Ycee’s “Love Drunk” EP is a collection of songs that as a stand-alone all come across as impressive, but tied together, lack the sauce to be a hype-worthy body of work.
But maybe Ycee deserves a little slack, though. the boy’s been through a rough patch in the past couple of years. As a matter of fact, since his “Juice” era, he’s been struggling to find not just his balance but also his sound and himself. With time, relevance diminishes of course, no matter how talented you are.
But Ycee is not just talented, he’s not had enough time in the limelight. So far, he’s got one bang EP, “The First Wave” and an all-right debut album, “Ycee Vs Zaheer.” That’s it. He’s got nothing more.
Nevertheless, there’s still a chance, however remote, that Ycee could reach another peak. He thinks this is his window, you can tell. But is it? Is there going to be a resurgence of the “Omo Alhaji” singer? Is it going to be this EP, “Love Drunk”? Probably not.
“Love Drunk” EP
The 7-track project comes at a time there’s no influx of music, and this probably works in his favor. Still, even if there’s no more music on earth, you’d still have to deliver to catch people’s attention. Especially if you are Ycee and we know what you can really do. When we know “Omo Alhaji” and “Jagaban” and “Link Up” and “Juice.”
The challenge here is that Ycee‘s persona is unstable. He can’t quite find that balance between rap prodigy and Afrobeats golden boy, no matter how hard he tries. It’s clear that however you look at it, Ycee is not that Yoruba demon, he doesn’t have the facilities to be Kizz Daniel. His vocals are good, quite all right, but that’s it.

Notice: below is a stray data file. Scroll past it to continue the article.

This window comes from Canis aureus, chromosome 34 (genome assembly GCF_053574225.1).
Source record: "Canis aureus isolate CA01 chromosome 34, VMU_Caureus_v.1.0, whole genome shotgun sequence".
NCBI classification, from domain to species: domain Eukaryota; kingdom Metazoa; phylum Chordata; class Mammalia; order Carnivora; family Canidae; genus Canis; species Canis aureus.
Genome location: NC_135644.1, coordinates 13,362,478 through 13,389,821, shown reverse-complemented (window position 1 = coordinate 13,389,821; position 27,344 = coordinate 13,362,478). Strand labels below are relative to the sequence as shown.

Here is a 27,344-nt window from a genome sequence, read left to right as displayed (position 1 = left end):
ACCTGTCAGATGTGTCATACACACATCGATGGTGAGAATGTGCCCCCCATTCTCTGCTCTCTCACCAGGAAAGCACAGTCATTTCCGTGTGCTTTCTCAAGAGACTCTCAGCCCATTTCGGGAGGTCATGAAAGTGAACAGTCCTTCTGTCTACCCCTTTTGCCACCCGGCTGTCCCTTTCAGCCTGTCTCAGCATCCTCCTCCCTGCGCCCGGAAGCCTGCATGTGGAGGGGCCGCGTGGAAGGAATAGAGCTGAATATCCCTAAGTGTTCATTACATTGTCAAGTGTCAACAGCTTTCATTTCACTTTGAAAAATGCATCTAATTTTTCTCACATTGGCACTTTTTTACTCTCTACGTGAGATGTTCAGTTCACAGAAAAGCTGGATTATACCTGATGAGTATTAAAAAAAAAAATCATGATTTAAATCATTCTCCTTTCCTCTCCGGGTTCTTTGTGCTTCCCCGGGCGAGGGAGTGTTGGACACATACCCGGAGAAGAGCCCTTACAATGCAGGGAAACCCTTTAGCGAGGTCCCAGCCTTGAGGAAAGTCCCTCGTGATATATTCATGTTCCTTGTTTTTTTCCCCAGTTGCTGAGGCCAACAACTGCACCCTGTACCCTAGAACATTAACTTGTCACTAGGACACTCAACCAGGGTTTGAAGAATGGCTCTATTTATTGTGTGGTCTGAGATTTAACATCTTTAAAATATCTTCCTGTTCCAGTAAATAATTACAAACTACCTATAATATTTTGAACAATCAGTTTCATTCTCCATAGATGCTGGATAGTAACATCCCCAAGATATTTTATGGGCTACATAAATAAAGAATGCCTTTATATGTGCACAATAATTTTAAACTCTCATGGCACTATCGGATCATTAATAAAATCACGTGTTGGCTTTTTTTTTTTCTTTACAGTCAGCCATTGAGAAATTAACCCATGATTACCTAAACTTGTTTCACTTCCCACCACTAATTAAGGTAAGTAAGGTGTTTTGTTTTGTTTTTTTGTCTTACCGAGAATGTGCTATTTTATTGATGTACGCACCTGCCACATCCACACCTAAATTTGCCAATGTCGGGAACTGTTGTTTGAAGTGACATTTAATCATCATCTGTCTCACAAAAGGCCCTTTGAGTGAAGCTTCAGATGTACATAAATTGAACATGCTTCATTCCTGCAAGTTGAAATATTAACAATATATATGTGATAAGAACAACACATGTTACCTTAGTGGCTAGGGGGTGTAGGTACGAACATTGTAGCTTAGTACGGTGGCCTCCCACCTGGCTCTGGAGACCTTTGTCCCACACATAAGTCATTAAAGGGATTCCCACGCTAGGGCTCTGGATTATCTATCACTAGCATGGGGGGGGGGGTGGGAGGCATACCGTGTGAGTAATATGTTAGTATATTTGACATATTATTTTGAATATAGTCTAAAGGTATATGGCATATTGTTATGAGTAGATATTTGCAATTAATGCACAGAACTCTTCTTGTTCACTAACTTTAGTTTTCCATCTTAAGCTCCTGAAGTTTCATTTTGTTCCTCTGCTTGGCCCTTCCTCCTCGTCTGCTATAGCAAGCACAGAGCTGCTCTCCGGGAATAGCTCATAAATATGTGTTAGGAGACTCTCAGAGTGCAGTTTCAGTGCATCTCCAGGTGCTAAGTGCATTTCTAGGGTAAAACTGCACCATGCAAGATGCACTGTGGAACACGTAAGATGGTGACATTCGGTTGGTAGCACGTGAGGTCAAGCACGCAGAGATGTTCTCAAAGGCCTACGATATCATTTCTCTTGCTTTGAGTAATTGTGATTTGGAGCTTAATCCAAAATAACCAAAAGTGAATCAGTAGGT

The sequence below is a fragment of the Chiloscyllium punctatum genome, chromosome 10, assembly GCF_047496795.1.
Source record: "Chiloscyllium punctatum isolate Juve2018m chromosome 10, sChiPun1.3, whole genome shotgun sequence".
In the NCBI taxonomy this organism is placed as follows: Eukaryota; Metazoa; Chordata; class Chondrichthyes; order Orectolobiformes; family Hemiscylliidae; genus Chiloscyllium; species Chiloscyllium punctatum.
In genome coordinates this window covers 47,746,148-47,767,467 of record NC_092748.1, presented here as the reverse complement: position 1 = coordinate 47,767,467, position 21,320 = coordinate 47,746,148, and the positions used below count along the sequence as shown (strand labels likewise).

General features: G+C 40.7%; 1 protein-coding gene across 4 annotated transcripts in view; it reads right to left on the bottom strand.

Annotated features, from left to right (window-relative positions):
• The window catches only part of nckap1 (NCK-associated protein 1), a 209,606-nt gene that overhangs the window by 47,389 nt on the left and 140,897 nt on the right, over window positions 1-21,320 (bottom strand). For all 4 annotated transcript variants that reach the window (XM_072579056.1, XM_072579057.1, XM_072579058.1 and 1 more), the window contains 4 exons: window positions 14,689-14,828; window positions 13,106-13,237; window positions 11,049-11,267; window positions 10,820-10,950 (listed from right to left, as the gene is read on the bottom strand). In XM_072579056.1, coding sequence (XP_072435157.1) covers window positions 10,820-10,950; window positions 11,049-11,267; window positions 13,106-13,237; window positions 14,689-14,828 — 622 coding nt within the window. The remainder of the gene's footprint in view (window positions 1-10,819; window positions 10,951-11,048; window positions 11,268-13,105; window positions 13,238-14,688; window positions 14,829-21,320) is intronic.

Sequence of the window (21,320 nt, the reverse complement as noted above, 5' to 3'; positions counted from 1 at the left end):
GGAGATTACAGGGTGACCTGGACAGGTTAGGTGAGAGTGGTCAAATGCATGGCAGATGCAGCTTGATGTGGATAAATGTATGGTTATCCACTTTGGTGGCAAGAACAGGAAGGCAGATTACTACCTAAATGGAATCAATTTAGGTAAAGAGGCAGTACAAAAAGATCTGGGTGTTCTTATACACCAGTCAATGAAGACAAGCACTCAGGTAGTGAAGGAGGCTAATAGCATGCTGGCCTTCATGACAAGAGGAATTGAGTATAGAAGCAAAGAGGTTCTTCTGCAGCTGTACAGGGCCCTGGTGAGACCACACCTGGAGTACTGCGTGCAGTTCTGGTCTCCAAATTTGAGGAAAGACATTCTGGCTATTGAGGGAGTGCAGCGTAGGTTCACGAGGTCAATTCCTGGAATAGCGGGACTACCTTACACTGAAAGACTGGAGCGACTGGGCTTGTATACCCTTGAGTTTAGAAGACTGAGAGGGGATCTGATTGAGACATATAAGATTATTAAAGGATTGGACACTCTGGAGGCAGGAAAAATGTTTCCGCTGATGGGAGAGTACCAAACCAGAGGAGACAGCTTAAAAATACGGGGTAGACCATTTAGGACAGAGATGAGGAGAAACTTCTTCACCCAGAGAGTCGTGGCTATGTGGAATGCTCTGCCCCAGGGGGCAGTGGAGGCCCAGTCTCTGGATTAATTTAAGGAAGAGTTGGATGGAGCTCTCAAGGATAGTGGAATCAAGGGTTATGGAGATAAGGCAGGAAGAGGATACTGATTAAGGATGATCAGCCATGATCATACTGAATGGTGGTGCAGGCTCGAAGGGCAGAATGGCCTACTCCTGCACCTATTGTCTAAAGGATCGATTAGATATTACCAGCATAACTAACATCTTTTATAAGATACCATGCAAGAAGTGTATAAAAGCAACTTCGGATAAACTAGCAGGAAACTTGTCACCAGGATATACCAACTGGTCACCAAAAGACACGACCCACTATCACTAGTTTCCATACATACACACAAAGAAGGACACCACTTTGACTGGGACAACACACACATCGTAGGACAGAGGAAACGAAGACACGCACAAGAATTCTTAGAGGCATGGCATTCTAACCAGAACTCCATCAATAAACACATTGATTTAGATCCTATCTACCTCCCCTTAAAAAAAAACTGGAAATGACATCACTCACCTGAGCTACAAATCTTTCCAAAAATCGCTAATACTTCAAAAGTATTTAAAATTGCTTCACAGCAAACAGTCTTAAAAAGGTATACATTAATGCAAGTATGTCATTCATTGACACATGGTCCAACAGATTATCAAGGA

You will need more than exceptional vocals to make a transition from “new school Jagaban” to full-time Loverboy. On some occasions, this strategy could work. Drop an EP, focus on doing mushy numbers, and pray one of them catches on and becomes the next big hit on the streets. This time, it won’t work.
None of the sings on “Love Drunk” has the potential to be Ycee‘s next “Juice,” not at all. They’re not bad songs, no. They’re actually good.
And, what he’s doing is commendable, he’s taking the Afrobeats thing seriously and doing laid-back jams that are in demand. Take a song like “Intentionally” for instance. That’s like a male version of Tiwa Savage‘s “Somebody’s Son.” With the proper promotion, it could be an anthem.
The R&B-esque style that’s prevalent in the song is also found in almost all the other songs on the EP, signaling a complete shift for Ycee. There’s nothing stopping him from doing a full album and just singing about women all through.
“Aunty Lovina” with Patoranking still stands out as the most dynamic and most important song on the album. If there’s gonna be a real hit from here, it’s gonna be that. Everything else is pretty cool on their own, but they don’t connect. A 24-minute project shouldn’t bore you at any point, but this one does.
The first single from the album, “Nu Riddim” shines as his most creative on the album. It’s the kind of song that makes you just know Ycee has the potential to be our very own Drake. He’s gonna need more than this weak EP to be Drake, though. A little more consistency on the side wouldn’t hurt too.
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